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The computer science program examines how both hardware and software work, teaching critical thinking and problem-solving skills in the process.

Knowing that active, engaged learning fosters critical thinking that identifies problems and produces solutions, Wittenberg's computer science program prepares students with both the sophisticated theoretical knowledge and the problem-solving skills to tackle real-world issues in the areas of computer programming and cybersecurity.

What is computer science? The following quote by Michael Fellows and Ian Parberry captures it best:

"Computer science is no more about computers than astronomy is about telescopes, biology about microscopes, or chemistry about beakers and test tubes. Science is not about tools. It is about how we use them, and what we find out when we do."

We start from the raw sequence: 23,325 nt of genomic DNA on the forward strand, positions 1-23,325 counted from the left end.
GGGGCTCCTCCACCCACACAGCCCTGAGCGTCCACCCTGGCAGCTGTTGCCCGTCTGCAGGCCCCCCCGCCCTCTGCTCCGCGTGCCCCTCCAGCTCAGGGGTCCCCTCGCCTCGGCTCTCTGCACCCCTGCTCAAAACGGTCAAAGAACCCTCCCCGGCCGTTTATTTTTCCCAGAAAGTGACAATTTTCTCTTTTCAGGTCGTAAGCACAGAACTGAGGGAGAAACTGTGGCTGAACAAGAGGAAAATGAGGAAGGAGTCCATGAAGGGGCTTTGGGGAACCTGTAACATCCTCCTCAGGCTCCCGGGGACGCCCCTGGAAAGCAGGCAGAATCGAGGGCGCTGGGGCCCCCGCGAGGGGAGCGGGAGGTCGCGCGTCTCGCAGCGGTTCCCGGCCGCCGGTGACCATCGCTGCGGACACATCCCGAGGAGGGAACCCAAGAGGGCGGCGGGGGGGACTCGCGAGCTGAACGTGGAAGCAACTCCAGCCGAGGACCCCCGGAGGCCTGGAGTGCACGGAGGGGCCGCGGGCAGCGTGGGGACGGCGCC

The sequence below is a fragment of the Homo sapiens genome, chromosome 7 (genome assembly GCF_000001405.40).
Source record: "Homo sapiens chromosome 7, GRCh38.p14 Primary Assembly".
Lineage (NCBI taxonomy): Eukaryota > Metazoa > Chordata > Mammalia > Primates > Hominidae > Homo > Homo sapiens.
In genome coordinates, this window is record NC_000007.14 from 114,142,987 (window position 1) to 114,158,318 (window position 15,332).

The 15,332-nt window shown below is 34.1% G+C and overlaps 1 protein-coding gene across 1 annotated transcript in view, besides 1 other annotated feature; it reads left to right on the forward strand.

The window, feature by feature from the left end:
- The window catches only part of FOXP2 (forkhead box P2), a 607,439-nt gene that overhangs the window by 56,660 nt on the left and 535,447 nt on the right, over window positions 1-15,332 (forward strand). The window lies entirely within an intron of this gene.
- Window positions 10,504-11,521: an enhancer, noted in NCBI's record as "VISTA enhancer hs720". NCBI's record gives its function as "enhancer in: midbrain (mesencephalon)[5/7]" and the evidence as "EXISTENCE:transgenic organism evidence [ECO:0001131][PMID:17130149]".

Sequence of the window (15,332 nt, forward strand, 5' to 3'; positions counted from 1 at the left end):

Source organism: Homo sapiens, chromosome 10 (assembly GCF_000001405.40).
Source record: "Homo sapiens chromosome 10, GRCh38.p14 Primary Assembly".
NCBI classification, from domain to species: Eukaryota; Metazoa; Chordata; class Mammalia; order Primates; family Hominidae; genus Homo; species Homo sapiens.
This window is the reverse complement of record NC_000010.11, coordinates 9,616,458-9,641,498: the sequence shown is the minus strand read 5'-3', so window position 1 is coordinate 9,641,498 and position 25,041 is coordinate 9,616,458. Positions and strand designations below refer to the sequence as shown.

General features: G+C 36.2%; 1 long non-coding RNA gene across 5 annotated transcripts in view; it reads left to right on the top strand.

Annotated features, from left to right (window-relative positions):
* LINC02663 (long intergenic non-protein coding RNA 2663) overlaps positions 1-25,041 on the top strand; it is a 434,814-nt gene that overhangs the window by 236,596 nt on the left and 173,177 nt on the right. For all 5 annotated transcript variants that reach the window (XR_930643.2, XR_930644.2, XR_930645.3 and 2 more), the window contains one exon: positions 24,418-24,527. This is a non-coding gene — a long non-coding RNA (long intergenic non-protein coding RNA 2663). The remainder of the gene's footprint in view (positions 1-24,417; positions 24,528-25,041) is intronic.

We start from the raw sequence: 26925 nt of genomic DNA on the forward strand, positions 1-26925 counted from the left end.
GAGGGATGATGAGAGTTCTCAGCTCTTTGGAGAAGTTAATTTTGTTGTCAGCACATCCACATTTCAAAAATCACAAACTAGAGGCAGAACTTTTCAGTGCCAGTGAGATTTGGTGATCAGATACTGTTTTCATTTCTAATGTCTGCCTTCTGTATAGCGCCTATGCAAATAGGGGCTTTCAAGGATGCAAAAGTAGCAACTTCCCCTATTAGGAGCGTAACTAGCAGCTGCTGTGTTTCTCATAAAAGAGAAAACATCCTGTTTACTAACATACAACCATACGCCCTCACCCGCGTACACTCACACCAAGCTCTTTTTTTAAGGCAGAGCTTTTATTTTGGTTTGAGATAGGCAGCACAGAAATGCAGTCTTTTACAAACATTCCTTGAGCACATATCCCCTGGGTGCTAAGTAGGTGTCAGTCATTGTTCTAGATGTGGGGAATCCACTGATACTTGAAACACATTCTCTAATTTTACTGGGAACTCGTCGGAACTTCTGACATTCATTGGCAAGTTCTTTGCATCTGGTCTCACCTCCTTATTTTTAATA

In computer science, we "œlook under the hood," so to speak, and try to understand how both hardware and software work. Computer science is the study of algorithms and the sequences of well-defined instructions that are realized as code running on physical computers. Computer science is not just writing computer programs, it's about writing good computer programs and knowing why they are good. While it may be frustrating to debug a program, it's also satisfying to finally get it to run correctly. The experience is like climbing a mountain - a lot of sweat and hard work in the process, but the view from the top is worth it!

Through courses, research projects and internships, Wittenberg computer science majors learn to solve problems and sharpen their thinking skills. They graduate prepared to tackle the challenges of an increasingly complex and technological world.

 

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